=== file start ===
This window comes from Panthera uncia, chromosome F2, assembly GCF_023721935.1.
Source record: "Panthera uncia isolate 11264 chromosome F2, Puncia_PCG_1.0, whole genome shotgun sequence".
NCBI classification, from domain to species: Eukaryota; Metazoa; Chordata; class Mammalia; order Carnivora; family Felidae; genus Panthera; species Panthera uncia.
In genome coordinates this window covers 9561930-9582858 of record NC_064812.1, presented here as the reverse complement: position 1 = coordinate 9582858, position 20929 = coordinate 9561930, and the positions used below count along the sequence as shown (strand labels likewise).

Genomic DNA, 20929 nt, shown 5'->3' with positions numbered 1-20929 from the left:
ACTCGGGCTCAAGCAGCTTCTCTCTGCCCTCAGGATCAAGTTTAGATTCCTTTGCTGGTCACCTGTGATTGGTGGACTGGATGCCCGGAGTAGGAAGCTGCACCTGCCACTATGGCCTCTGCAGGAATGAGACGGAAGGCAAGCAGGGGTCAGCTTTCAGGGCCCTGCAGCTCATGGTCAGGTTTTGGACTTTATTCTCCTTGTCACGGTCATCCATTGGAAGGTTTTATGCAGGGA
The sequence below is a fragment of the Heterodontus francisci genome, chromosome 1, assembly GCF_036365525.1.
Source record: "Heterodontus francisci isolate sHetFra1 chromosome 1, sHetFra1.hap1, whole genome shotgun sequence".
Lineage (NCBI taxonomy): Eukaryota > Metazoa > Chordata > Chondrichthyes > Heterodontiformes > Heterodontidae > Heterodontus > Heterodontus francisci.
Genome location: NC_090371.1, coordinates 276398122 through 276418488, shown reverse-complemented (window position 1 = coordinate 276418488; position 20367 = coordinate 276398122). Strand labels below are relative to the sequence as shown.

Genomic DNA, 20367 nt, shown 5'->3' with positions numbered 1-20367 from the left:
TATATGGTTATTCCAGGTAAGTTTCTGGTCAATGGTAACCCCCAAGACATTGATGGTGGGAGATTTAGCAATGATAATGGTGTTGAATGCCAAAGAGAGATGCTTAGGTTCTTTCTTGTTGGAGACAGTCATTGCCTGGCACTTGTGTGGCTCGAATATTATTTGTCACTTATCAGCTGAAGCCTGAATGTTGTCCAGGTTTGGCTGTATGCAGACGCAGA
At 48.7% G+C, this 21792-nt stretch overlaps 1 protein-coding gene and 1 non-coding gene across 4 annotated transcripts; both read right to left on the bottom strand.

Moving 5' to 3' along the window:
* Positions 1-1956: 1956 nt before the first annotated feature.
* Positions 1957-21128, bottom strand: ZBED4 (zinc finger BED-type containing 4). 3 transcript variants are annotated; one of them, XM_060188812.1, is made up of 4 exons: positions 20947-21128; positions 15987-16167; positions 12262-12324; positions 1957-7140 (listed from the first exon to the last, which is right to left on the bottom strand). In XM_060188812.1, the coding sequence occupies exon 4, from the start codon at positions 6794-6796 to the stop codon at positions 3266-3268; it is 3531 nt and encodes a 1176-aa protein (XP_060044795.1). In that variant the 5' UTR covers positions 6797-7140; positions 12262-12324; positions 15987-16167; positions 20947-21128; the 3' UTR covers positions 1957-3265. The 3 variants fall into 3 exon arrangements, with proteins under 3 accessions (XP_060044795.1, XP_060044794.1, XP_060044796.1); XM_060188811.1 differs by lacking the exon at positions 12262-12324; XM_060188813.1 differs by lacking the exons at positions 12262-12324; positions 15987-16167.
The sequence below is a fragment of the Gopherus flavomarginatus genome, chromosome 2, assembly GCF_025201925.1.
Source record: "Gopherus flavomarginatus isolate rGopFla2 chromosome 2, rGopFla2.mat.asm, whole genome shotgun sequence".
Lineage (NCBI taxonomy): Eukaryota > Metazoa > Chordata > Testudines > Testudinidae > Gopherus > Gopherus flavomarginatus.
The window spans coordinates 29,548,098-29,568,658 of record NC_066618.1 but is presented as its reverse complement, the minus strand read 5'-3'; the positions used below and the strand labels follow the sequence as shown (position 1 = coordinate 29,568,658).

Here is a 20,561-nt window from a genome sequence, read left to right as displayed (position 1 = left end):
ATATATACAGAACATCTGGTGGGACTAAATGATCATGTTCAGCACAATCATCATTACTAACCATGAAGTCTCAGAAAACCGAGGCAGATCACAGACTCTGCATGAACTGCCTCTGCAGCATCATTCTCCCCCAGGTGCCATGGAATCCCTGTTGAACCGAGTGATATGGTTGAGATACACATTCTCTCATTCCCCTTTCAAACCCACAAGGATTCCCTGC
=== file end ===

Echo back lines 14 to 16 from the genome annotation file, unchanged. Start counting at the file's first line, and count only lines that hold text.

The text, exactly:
Moving 5' to 3' along the window:
* Positions 1-1956: 1956 nt before the first annotated feature.
* Positions 1957-21128, bottom strand: ZBED4 (zinc finger BED-type containing 4). 3 transcript variants are annotated; one of them, XM_060188812.1, is made up of 4 exons: positions 20947-21128; positions 15987-16167; positions 12262-12324; positions 1957-7140 (listed from the first exon to the last, which is right to left on the bottom strand). In XM_060188812.1, the coding sequence occupies exon 4, from the start codon at positions 6794-6796 to the stop codon at positions 3266-3268; it is 3531 nt and encodes a 1176-aa protein (XP_060044795.1). In that variant the 5' UTR covers positions 6797-7140; positions 12262-12324; positions 15987-16167; positions 20947-21128; the 3' UTR covers positions 1957-3265. The 3 variants fall into 3 exon arrangements, with proteins under 3 accessions (XP_060044795.1, XP_060044794.1, XP_060044796.1); XM_060188811.1 differs by lacking the exon at positions 12262-12324; XM_060188813.1 differs by lacking the exons at positions 12262-12324; positions 15987-16167.